31 Aug Am I spoiled if I expect well-designed mobile devices?
Wow! The readers of this bog are a tough crowd. I got pummeled this week in comments and e-mails for recent posts about the Cingular 8125 mobile device that I just can’t call a phone, and I’m sure that’s going to engender more good feelings.
Angus H., whose e-mail domain at shutupanddrive.org makes his position clear, took me to task for comments that implied, if not actually confessed, that I do, indeed, talk on my mobile phone while driving. Angus is correct and I am contrite. His admonition has sent me to the manual to explore the voice-activated dialing and other hands-free capabilities of the 8125.
Further, I will state for the record that certain activities – such as number look up, dialing, and wildly gesticulating – are dangerous when practiced behind the wheel of a moving automobile. I neither recommend or advocate such behavior and will endeavor to change my ways.
In the further interest of public safety, let it be known that when I do commute via car, I drive the 101 corridor between San Francisco and Redwood City at approximately 6:30 p.m. I’m in the blue Saab station wagon resisting the urge to pass the time in traffic by returning the day’s phone calls. You have been warned.
While Angus gave me a well-deserved spanking, I’m still trying to figure out how I went so terribly wrong with Sherry R., whose e-mail carried the subject line “What is wrong with you!” Sherry likes her 8125 and is thrilled that she is “finally able to get all [her] e-mails plus open documents… with very little effort.” I’m glad for her. She is happy with the mobile device she carries and she is, in my estimation, willing to put up with its limitations because she gets the wonderful benefit of mobile e-mail and portable documents.
Sherry went on to suggest that I might believe “the rest of we women” are dullards. I certainly do not. I am a woman. I am not a dullard. Therefore, I cannot assume “the rest of we” are dullards, either. I do, however, believe that Sherry, in her zeal to defend her mobile device, did not read my column carefully and thus leaped to the conclusion that I was somehow demeaning women. I would not for a moment suggest that “the rest of we women” made this error. Just Sherry.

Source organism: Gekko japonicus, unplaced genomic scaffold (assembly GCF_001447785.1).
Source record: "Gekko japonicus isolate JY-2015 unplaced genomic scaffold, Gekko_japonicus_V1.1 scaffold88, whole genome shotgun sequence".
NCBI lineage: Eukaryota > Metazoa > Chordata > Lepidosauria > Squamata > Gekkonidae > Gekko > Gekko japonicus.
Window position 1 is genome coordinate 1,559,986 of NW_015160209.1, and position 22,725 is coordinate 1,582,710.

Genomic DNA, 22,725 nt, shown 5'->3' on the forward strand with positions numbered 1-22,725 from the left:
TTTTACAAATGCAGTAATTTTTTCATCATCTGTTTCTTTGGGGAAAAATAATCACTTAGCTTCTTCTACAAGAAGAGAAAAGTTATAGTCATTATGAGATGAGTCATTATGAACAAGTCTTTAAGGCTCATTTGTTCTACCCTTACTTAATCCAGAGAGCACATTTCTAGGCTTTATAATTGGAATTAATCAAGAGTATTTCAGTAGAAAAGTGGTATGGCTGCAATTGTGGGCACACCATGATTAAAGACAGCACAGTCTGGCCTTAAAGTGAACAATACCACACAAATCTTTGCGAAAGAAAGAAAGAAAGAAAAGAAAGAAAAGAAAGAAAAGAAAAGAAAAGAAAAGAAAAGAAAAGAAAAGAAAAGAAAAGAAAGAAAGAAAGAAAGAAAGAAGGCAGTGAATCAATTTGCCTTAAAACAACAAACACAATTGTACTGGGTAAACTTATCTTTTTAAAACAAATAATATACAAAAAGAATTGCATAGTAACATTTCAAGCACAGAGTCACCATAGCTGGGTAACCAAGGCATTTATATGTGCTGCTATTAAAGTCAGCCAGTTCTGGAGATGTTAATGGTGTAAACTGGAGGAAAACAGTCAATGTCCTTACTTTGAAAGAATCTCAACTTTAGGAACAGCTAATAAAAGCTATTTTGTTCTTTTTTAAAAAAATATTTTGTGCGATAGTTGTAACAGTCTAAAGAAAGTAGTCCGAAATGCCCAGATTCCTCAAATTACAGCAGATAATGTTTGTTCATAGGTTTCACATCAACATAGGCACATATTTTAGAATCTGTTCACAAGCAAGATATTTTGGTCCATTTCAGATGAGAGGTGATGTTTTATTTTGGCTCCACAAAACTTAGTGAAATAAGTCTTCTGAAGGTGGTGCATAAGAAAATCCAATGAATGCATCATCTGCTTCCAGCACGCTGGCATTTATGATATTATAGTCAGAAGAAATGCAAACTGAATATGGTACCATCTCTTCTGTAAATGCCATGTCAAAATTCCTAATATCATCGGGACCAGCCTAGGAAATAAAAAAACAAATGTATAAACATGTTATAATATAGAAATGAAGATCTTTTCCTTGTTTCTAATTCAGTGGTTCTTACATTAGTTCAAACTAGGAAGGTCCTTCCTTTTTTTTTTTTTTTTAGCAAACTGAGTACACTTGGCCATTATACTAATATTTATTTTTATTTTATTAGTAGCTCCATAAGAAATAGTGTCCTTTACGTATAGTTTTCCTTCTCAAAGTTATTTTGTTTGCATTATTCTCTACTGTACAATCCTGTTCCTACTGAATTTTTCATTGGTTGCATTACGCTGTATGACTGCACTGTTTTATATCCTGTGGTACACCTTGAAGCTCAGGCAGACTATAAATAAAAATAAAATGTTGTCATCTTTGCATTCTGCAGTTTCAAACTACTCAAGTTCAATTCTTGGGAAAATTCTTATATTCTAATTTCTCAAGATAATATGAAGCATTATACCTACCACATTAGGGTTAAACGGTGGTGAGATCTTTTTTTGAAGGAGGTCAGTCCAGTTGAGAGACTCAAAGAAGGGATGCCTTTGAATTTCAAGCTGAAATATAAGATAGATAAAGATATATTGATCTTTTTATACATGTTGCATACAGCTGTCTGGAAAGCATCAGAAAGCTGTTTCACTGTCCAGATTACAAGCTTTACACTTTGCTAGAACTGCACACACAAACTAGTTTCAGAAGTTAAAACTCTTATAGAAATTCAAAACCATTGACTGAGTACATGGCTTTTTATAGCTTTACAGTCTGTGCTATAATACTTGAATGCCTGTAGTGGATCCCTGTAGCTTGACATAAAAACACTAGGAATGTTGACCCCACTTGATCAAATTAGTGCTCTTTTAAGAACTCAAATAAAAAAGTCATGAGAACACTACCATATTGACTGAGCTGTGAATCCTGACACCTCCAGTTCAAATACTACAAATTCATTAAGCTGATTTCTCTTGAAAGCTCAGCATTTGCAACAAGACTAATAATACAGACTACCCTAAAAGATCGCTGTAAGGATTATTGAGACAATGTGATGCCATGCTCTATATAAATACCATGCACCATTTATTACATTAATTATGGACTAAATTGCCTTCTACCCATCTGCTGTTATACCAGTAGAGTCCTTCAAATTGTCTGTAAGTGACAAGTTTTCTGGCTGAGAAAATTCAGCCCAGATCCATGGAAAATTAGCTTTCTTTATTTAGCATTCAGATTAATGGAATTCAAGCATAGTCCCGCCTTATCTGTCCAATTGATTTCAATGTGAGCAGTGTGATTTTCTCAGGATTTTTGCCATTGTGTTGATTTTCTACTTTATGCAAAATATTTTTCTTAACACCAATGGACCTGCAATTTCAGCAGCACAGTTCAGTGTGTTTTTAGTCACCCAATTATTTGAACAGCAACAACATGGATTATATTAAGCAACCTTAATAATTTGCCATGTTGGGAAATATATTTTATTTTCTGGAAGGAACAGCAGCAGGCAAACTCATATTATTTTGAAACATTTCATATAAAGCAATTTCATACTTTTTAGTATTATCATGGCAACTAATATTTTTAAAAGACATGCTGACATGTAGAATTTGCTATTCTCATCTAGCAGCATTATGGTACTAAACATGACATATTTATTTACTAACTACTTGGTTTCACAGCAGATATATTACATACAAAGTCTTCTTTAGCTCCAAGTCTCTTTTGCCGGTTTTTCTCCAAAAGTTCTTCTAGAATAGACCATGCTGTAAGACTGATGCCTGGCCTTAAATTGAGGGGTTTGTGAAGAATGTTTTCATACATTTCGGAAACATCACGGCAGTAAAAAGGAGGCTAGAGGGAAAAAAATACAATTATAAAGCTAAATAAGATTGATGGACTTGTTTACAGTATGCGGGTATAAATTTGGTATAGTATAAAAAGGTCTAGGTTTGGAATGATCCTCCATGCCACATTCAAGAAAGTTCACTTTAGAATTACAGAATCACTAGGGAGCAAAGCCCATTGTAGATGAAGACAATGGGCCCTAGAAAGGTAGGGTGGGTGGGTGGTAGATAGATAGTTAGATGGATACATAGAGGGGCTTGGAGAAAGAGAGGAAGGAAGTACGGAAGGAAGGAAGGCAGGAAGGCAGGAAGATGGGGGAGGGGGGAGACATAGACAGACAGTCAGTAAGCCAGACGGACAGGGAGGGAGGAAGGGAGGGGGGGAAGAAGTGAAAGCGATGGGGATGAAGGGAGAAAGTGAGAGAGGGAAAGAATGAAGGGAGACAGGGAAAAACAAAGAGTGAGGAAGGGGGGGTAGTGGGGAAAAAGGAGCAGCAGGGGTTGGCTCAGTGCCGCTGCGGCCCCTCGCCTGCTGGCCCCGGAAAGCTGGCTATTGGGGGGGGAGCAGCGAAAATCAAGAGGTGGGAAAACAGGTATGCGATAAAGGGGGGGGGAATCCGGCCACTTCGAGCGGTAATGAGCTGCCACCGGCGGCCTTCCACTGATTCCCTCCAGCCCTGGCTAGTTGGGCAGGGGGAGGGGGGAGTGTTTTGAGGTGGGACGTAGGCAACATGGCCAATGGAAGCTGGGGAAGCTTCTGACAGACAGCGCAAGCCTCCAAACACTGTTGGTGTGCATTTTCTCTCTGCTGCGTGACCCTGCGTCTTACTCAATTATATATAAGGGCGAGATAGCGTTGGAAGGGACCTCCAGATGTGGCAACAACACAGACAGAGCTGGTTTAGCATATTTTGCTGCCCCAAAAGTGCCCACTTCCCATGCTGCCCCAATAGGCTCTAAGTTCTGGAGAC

More troubling, though, was Sherry’s alternate conclusion: that I was “spoiled.” Perhaps I am. I refuse to drink cheap bourbon, and I don’t think it is unreasonable to expect good service in a restaurant that offers cloth napkins.
But, I don’t think that’s what she means.
I think she means that I am spoiled because I expect the technology products for which I spend upwards of $400, plus a two-year service contract, to be well designed and highly designed and highly usable. If that is spoiled, then indeed I am spoiled.
And that’s what’s so troubling to me. Somehow, the rest of us (we people) have let ourselves be convinced that it is our job to adapt to poor product interface and lousy software design. Technology, apparently, is supposed to be difficult, complex, and confusing. We excuse the product designer and embrace the responsibility for a steep learning curve.
If a product is difficult to use, it must be that we expect too much or just don’t understand. It is my fault, not the fault of the software engineer, that phone numbers in SMS and e-mail messages aren’t clickable. How silly of me to expect that kind of usability! How spoiled!
Our willingness to forgive poor design only propagates more bad design. More technology consumers need to become more spoiled if our technology-rich lives are going to become less complex.
So, yes, Sherry, I am spoiled. And while I’m delighted that you are pleased with your mobile device choice, I can’t share your joy. I expect more, and I think you should, too. We all should.
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